While the original wiki's main selling point was technological in nature ("the simplest online database that can possibly work"), wikis have become famous mostly as a social phenomenon. Which they are, but as a result the technology side doesn't see much discussion, and that's too bad.

WabiSabi started as an attempt to see just how little one can get away with, both in terms of features and of code size. Turns out, a lot can be done with very little. For example, conventional wisdom holds that stateless wiki parsers can only implement a simplistic syntax. WabiSabi proves the contrary, with a 70-line stateless parser that offers most of the syntax from much larger wikis, and is extensible on top of that.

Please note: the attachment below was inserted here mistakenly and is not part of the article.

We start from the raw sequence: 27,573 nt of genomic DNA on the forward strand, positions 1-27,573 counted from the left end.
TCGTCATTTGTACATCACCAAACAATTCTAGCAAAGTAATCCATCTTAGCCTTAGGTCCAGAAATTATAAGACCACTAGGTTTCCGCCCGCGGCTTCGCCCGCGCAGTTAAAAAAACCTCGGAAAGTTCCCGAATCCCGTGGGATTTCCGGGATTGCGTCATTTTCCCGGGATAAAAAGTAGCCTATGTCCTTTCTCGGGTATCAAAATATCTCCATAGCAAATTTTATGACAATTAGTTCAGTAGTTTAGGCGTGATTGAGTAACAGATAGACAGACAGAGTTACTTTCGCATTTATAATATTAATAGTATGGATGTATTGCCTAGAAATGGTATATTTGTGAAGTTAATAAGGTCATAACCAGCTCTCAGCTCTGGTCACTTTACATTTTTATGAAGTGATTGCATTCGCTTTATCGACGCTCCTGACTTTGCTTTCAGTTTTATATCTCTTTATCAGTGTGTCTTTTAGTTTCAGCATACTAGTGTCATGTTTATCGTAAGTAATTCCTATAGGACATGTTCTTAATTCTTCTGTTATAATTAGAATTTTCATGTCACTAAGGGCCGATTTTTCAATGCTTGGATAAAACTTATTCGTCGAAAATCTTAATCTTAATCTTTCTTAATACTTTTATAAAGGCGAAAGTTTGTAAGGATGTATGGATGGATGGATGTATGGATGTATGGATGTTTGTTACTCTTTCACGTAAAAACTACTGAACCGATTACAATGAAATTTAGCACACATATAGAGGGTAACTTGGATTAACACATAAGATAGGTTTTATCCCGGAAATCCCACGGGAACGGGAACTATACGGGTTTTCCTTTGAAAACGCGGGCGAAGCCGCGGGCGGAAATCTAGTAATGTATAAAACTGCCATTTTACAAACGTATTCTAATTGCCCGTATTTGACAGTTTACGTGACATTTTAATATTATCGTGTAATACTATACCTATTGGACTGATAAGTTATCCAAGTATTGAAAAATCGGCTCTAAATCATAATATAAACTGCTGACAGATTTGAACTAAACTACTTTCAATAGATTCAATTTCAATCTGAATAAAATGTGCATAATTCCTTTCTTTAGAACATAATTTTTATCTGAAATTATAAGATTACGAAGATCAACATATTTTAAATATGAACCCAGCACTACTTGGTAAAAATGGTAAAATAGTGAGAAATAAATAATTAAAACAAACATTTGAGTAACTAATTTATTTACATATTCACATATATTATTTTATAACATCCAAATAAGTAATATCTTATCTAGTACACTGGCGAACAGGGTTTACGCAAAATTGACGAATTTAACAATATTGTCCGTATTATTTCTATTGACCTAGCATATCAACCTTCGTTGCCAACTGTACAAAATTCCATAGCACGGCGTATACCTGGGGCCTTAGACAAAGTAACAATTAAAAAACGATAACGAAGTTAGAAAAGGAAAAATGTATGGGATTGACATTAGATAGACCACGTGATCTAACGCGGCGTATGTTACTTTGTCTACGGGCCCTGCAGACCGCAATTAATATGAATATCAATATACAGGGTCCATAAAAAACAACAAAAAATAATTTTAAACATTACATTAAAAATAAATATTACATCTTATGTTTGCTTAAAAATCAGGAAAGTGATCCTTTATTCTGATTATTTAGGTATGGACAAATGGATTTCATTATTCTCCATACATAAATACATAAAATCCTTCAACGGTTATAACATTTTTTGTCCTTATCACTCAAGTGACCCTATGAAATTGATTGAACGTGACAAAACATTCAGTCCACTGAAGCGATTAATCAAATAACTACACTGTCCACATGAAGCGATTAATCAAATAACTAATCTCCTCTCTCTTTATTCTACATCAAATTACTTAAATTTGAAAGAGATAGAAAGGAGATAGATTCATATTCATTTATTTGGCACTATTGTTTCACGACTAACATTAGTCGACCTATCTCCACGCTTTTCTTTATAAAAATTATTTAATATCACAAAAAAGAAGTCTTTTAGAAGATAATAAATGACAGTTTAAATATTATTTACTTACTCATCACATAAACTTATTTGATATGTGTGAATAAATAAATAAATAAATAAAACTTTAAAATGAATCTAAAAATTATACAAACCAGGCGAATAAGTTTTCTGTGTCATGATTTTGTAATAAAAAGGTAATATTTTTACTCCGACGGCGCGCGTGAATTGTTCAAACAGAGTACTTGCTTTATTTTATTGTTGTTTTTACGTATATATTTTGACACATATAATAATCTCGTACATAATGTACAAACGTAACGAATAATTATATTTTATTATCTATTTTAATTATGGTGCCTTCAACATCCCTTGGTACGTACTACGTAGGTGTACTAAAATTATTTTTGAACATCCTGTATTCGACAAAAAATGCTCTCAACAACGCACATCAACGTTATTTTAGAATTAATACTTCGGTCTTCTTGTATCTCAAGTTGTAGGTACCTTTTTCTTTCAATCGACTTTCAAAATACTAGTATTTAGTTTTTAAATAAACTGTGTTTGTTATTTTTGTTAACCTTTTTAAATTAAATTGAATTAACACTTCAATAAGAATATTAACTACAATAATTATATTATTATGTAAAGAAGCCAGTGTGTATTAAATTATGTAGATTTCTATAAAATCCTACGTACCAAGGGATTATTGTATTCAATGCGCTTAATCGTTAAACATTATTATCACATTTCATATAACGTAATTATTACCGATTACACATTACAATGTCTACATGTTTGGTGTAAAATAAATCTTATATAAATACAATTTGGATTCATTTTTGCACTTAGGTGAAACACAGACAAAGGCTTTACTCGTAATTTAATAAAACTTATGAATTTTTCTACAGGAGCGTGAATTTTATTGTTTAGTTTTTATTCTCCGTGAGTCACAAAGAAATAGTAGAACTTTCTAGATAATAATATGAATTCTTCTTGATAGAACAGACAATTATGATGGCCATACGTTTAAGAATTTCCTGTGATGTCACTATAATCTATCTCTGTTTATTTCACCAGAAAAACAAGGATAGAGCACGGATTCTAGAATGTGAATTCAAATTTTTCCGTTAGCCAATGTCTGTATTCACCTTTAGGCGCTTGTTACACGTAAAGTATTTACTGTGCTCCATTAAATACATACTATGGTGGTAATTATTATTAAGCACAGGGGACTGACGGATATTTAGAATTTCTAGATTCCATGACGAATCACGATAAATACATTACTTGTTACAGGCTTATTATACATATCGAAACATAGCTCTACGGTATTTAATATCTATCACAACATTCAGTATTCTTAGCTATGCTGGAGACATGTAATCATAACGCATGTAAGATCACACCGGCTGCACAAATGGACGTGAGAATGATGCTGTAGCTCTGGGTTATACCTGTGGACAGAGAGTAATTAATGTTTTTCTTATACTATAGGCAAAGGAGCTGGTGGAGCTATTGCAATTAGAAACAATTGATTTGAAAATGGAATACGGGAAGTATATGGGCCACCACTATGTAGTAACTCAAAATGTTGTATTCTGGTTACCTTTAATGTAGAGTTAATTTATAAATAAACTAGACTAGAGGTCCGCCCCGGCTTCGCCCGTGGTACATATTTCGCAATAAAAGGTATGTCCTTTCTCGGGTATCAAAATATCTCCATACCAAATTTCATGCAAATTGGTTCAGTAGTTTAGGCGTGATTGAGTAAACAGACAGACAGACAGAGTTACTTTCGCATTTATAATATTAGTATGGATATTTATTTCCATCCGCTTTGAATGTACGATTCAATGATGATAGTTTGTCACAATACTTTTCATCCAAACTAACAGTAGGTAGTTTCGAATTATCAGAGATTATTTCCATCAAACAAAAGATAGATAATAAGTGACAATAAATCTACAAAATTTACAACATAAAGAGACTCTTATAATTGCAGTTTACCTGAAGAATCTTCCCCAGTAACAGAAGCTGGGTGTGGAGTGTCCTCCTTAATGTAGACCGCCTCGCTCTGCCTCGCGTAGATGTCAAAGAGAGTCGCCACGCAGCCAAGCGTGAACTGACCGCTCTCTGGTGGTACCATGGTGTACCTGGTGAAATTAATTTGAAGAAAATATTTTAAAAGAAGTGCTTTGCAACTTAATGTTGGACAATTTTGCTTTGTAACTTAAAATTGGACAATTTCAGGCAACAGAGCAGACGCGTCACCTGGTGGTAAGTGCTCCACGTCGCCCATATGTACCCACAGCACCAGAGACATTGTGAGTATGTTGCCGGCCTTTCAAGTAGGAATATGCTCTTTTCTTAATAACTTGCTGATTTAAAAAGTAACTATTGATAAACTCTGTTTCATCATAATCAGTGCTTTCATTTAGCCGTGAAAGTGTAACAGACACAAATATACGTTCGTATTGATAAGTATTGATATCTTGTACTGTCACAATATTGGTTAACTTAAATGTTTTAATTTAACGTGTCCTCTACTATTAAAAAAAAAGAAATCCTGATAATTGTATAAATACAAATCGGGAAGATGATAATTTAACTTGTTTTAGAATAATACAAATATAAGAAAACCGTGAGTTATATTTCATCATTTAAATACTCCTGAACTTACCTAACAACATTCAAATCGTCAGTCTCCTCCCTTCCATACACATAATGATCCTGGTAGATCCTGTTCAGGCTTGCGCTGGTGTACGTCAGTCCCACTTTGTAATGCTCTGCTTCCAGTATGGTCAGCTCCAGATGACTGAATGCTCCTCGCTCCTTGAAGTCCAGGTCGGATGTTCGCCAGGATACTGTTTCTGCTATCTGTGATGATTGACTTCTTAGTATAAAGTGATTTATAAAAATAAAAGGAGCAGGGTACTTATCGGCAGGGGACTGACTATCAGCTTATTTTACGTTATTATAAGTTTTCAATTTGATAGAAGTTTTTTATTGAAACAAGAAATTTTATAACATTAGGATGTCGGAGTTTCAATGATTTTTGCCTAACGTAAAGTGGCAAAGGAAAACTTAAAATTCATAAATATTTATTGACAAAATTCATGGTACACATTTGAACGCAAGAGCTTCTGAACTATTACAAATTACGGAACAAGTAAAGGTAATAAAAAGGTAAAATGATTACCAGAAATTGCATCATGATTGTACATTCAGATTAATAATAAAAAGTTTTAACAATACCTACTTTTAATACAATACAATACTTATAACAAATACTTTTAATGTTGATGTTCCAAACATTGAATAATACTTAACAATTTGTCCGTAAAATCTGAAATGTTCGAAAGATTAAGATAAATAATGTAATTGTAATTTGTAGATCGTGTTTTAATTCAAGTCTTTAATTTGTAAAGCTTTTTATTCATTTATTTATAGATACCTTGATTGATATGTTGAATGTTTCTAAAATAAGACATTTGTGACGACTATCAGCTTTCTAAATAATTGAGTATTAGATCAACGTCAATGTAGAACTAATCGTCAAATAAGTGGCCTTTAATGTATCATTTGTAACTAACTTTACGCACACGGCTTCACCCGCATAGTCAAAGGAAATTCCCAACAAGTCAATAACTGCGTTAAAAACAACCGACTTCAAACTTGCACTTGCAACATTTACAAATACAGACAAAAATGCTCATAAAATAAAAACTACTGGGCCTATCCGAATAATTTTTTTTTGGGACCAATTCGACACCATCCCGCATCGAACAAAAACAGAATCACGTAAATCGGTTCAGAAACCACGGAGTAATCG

Many people on the original wiki discussed wiki technology -- the most obvious were new features that "obviously need to be added"; but some people found it more interesting to simplify the software and see what features that could be left out. (For example, the shortest wiki contest ). However, such wiki-on-wiki meta-discussion is off-topic on the original wiki; which led to such discussion being deleted and lost forever :-( or pushed to some other wiki -- such as the WabiSabi website (not to be confused with the WabiSabi WikiEngine ).